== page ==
Meets National Core Arts Anchor Standards 4, 5, 7, 9, and 11
Learn about the music and culture of Madagascar, and understand how history and geography have contributed to the development of its distinctive modern music.
Analyze the rhythmic structure and vocal arrangement ideas in two contemporary Madagascar pop songs
Try to recreate the complex 12/8 time used in Malagasy music (Pr5)
CD (November 2014)
A globe or map of the world. Google maps link:
Find Madagascar on the map.
Read (or have students read) a brief history of the music of Madagascar:
Focus on two musical styles: salegy and tsapiky
What are the key differences between salegy and tsapiky? (Salegy is older, from the north, and in 12/8 time; tsapiky younger, from the south, and in 4/4 time.)
Play Jaojoby’s “Somaiko Somainao”
(CD track 5 with video linked below).
Consider the way the song’s rhythm unfolds. When the bass drum comes in at 0:28, count the song out in 4/4 time. Then notice what happens when the band comes in at 0:48. A strong triplet feel is established—1-and-ah, 2-and-ah, 3-and-ah, 4-and-ah—the signature beat of salegy music. Notice also the way the two different guitar parts interlock to create a rhythmic and melodic texture. That kind of interplay is a common feature of modern African music.
Play Damily’s “Nahoda” (CD track 4).
Notice that it is in a clear 4/4 time—no triplets. However, the bass drum does not play the straight four beats. Rather, it plays a three-beat, syncopated pattern that repeats twice in each four-beat measure. Between the bass guitar and the bass drum, the 4/4 time feel is established, even though neither one is playing it directly. No wonder outsiders find Malagsy rhythms challenging to master!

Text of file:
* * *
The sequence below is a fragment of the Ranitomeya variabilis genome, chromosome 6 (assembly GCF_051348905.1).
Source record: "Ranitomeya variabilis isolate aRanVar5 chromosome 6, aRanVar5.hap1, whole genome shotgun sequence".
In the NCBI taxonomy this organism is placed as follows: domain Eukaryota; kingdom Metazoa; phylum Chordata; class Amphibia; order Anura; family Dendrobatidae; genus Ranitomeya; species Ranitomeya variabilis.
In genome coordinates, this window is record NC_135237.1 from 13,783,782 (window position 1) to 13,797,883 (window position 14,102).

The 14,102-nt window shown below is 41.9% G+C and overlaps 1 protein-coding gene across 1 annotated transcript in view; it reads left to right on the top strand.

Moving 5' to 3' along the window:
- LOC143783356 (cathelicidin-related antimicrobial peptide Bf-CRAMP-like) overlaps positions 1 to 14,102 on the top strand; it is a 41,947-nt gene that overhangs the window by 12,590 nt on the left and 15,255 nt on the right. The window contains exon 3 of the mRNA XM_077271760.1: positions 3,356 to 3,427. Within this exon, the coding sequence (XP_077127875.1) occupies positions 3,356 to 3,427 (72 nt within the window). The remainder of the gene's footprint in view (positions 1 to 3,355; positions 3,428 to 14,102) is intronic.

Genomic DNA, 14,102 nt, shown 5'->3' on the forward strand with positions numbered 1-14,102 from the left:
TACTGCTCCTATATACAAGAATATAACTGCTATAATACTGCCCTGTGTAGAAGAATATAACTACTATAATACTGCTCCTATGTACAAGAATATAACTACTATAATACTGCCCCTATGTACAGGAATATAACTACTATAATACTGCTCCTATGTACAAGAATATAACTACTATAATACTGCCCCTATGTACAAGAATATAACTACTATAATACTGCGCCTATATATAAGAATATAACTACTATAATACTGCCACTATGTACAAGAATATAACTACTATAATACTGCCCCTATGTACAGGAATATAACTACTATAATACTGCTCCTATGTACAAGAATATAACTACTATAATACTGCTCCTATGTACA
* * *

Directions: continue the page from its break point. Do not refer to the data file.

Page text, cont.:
Compare the vocal arrangements in the previous two songs. Both involve a lead voice (harmonized in the Jaojoby track) with other singers responding. This is known as “call and response.” But each song uses a different approach. The Jaojoby track is more predictable and organized—like a pop song. In the Damily track, the male and female voices intertwine, and there are spoken passages that feel improvised, reflecting the fact that this comes out of social occasions, where interaction with the public is a key ingredient.
Play D’Gary’s “Lamba Flanelle” (CD track 6).
Notice how intricate the rhythmic phrasing of the guitar and the percussion instrument (katsa) is. After 1:28 the song settles into a fast triplet feel. At this rapid speed, it is difficult to analyze. So let’s slow it down.
Using voices and hand-clapping, have the whole class clap out a slow 4/4 beat—the downbeat. Then have them speak a triplet feel, with the first beat coinciding with their claps: ONE-two-three, ONE-two-three, etc. Now, keeping the claps steady, change the accentuation by having the class speak the second beat of the triplet louder: one-TWO-three, one-TWO-three, etc. That feeling of accenting a beat that does not fall on the downbeat, but just after it, is a common characteristic of Malagasy music.
If you find the rhythms in this music challenging, that’s no surprise. There is a lot of Africa in the American music we all grew up with—especially blues, rock, funk, jazz, and hip-hop. But the Africans who contributed to the development of those sounds mostly came from West Africa. Madagascar, due to its affinities with east Africa and southeast Asia, reveals a different kind of rhythmic sensibility, less familiar to our ears. More proof that music encodes the histories of people, everywhere in the world.